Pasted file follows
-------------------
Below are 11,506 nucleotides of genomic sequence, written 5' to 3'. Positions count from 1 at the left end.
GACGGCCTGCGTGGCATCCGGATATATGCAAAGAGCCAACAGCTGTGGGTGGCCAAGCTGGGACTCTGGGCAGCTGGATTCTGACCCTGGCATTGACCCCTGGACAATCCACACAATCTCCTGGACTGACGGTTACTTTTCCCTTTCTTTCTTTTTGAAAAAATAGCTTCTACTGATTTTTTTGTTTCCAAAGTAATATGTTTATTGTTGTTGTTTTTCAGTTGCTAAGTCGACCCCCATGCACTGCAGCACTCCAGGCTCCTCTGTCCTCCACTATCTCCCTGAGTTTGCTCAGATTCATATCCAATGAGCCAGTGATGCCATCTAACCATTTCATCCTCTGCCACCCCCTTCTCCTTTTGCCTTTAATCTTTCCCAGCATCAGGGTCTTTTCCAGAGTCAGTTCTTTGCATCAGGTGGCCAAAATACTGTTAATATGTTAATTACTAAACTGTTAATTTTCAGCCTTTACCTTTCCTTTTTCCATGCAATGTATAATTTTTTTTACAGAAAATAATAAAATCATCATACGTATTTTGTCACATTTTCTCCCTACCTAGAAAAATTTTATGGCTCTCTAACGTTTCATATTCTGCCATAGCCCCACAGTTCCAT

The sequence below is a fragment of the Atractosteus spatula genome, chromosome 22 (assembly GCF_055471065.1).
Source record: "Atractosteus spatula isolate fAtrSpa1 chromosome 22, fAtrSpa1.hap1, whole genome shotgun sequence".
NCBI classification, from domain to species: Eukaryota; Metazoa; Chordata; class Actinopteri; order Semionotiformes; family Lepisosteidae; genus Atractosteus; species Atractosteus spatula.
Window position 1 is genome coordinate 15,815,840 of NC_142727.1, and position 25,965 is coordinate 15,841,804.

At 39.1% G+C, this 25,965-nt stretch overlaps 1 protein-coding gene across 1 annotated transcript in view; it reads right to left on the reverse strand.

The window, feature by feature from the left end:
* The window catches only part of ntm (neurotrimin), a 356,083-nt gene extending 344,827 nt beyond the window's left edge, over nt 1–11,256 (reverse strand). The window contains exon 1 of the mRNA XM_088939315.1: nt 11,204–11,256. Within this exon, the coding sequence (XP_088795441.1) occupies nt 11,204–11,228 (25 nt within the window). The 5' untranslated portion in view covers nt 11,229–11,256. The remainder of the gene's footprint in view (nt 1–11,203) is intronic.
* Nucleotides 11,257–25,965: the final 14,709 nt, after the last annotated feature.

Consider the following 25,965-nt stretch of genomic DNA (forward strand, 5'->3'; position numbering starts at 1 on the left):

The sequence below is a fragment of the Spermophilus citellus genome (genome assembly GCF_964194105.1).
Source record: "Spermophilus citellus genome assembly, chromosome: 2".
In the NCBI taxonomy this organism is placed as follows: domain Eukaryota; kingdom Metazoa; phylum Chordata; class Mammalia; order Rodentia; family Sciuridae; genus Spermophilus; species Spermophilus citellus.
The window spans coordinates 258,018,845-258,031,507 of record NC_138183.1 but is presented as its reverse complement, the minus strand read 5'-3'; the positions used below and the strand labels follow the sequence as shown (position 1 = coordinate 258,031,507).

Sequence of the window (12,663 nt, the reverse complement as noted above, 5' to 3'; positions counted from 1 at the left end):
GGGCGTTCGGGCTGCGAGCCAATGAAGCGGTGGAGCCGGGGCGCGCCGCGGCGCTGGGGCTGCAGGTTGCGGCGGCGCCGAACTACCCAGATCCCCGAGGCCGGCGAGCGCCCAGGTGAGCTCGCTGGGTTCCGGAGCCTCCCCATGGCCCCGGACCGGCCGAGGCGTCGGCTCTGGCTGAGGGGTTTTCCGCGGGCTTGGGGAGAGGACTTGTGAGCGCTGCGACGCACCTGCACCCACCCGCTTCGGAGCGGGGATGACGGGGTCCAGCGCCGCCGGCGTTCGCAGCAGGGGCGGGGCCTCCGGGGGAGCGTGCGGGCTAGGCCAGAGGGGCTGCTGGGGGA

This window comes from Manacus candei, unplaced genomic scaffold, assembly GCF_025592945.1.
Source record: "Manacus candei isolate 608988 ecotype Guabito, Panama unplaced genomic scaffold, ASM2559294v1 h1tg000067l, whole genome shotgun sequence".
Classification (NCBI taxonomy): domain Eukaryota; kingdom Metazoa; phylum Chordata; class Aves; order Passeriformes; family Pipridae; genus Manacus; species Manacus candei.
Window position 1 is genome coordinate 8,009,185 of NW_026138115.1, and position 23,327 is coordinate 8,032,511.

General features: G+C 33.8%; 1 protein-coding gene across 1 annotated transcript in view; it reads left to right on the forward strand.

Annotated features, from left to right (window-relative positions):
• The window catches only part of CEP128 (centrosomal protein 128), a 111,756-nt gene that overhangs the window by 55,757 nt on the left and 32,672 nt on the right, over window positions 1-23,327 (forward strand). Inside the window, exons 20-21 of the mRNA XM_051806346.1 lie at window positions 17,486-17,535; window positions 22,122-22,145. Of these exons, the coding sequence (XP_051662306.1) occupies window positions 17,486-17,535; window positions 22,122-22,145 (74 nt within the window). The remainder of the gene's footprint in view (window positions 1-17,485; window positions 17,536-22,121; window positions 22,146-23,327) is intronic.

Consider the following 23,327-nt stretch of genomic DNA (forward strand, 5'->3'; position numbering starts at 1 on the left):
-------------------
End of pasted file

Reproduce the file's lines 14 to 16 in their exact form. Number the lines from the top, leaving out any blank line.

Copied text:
In the NCBI taxonomy this organism is placed as follows: domain Eukaryota; kingdom Metazoa; phylum Chordata; class Mammalia; order Rodentia; family Sciuridae; genus Spermophilus; species Spermophilus citellus.
The window spans coordinates 258,018,845-258,031,507 of record NC_138183.1 but is presented as its reverse complement, the minus strand read 5'-3'; the positions used below and the strand labels follow the sequence as shown (position 1 = coordinate 258,031,507).

Sequence of the window (12,663 nt, the reverse complement as noted above, 5' to 3'; positions counted from 1 at the left end):